Fenced dog enclosure features fire hydrants, waste bag stations, picnic tables, trash cans and play features, 4700 Old Pearsall Road; sanantonio.gov. Ingrid Wilgen, San Antonio Express-News, "Dog parks offer off-leash time and a place to play," 11 June 2018 That means waste heat, vented from cooling towers, losing 30 to 40 percent of the energy created by combustion. David Roberts, Vox, "That natural gas power plant with no carbon emissions or air pollution? It works.," 1 June 2018 Luxuries such as a boiler, tanks for both fresh and waste water, a grill (stored in the van’s cargo hold), and portable camping chairs are part of the deal, too. Alexander Stoklosa, Car and Driver, "California XXL: A Gigantic Camper Van Brought to You by Volkswagen," 13 Sep. 2017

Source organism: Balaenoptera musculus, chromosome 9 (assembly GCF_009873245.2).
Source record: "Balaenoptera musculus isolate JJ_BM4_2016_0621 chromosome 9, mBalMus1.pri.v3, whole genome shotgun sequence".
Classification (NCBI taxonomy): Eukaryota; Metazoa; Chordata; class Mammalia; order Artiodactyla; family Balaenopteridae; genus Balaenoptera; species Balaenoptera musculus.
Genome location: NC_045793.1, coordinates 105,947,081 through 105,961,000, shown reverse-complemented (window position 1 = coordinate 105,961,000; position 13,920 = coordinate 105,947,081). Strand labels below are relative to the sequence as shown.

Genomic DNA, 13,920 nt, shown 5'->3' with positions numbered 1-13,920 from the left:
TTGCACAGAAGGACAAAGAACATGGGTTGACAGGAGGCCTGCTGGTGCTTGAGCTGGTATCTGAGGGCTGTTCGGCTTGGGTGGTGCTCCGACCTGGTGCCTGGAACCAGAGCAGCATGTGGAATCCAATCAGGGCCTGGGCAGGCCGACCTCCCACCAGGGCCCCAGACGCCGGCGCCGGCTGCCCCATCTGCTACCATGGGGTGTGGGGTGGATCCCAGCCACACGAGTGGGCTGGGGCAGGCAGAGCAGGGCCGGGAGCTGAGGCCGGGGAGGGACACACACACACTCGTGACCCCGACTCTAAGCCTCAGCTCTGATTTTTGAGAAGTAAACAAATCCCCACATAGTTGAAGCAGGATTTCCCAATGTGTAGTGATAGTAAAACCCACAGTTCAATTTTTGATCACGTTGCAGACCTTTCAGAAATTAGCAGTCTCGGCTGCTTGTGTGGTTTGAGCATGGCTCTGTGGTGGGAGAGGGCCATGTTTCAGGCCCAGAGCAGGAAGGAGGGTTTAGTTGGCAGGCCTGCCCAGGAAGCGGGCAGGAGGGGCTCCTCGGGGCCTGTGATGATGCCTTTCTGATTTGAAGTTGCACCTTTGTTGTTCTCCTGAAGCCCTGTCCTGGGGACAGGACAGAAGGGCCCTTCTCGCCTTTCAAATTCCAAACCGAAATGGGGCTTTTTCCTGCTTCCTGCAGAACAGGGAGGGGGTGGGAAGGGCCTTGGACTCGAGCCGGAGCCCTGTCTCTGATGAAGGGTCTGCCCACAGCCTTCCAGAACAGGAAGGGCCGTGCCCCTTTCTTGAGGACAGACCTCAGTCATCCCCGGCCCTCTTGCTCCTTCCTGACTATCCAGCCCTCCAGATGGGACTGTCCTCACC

These example sentences are selected automatically from various online news sources to reflect current usage of the word 'waste.' Views expressed in the examples do not represent the opinion of Merriam-Webster or its editors. Send us feedback.

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First Known Use of waste

Noun

13th century, in the meaning defined at sense 1a

Verb

13th century, in the meaning defined at transitive sense 1

Adjective

14th century, in the meaning defined at sense 1a(1)

History and Etymology for waste

Noun

Middle English waste, wast; in sense 1, from Anglo-French wast, from wast, gast, guast, adjective, desolate, waste, from Latin vastus; in other senses, from Middle English wasten to waste — more at vast

Verb

Middle English, from Anglo-French waster, gaster, from Latin vastare, from vastus desolate, waste